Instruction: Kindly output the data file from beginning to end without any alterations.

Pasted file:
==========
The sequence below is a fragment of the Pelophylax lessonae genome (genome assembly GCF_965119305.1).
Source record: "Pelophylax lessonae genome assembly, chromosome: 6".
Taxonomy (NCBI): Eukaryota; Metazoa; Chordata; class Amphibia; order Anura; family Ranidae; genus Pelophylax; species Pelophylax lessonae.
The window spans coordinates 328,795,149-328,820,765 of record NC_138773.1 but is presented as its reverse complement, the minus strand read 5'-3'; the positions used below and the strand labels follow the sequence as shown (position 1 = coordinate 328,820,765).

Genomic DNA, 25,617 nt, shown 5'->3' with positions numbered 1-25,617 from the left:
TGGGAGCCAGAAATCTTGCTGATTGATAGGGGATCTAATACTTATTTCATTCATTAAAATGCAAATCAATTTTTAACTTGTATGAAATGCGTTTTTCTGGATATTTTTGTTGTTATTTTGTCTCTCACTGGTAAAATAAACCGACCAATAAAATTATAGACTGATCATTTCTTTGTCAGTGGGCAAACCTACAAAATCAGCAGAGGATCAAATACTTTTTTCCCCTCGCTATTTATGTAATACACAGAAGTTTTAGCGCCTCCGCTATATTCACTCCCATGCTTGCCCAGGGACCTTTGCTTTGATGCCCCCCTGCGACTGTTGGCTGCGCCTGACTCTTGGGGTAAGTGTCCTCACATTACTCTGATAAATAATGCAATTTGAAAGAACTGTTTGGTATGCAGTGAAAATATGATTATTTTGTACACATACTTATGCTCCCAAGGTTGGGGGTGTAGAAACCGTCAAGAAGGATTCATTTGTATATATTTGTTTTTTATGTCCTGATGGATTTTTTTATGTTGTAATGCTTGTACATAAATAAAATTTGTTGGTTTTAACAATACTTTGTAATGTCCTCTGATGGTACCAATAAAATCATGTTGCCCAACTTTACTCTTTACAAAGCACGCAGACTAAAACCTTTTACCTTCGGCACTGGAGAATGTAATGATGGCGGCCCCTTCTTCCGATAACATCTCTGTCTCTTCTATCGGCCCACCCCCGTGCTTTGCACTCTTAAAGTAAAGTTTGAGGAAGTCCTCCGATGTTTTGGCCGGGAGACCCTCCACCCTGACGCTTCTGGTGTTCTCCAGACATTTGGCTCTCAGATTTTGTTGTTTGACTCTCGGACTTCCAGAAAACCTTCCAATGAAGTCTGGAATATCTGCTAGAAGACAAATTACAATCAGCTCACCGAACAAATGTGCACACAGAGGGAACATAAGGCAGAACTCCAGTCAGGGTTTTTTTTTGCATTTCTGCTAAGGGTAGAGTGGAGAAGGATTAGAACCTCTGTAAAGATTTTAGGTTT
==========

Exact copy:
The sequence below is a fragment of the Pelophylax lessonae genome (genome assembly GCF_965119305.1).
Source record: "Pelophylax lessonae genome assembly, chromosome: 6".
Taxonomy (NCBI): Eukaryota; Metazoa; Chordata; class Amphibia; order Anura; family Ranidae; genus Pelophylax; species Pelophylax lessonae.
The window spans coordinates 328,795,149-328,820,765 of record NC_138773.1 but is presented as its reverse complement, the minus strand read 5'-3'; the positions used below and the strand labels follow the sequence as shown (position 1 = coordinate 328,820,765).

Genomic DNA, 25,617 nt, shown 5'->3' with positions numbered 1-25,617 from the left:
TGGGAGCCAGAAATCTTGCTGATTGATAGGGGATCTAATACTTATTTCATTCATTAAAATGCAAATCAATTTTTAACTTGTATGAAATGCGTTTTTCTGGATATTTTTGTTGTTATTTTGTCTCTCACTGGTAAAATAAACCGACCAATAAAATTATAGACTGATCATTTCTTTGTCAGTGGGCAAACCTACAAAATCAGCAGAGGATCAAATACTTTTTTCCCCTCGCTATTTATGTAATACACAGAAGTTTTAGCGCCTCCGCTATATTCACTCCCATGCTTGCCCAGGGACCTTTGCTTTGATGCCCCCCTGCGACTGTTGGCTGCGCCTGACTCTTGGGGTAAGTGTCCTCACATTACTCTGATAAATAATGCAATTTGAAAGAACTGTTTGGTATGCAGTGAAAATATGATTATTTTGTACACATACTTATGCTCCCAAGGTTGGGGGTGTAGAAACCGTCAAGAAGGATTCATTTGTATATATTTGTTTTTTATGTCCTGATGGATTTTTTTATGTTGTAATGCTTGTACATAAATAAAATTTGTTGGTTTTAACAATACTTTGTAATGTCCTCTGATGGTACCAATAAAATCATGTTGCCCAACTTTACTCTTTACAAAGCACGCAGACTAAAACCTTTTACCTTCGGCACTGGAGAATGTAATGATGGCGGCCCCTTCTTCCGATAACATCTCTGTCTCTTCTATCGGCCCACCCCCGTGCTTTGCACTCTTAAAGTAAAGTTTGAGGAAGTCCTCCGATGTTTTGGCCGGGAGACCCTCCACCCTGACGCTTCTGGTGTTCTCCAGACATTTGGCTCTCAGATTTTGTTGTTTGACTCTCGGACTTCCAGAAAACCTTCCAATGAAGTCTGGAATATCTGCTAGAAGACAAATTACAATCAGCTCACCGAACAAATGTGCACACAGAGGGAACATAAGGCAGAACTCCAGTCAGGGTTTTTTTTTGCATTTCTGCTAAGGGTAGAGTGGAGAAGGATTAGAACCTCTGTAAAGATTTTAGGTTT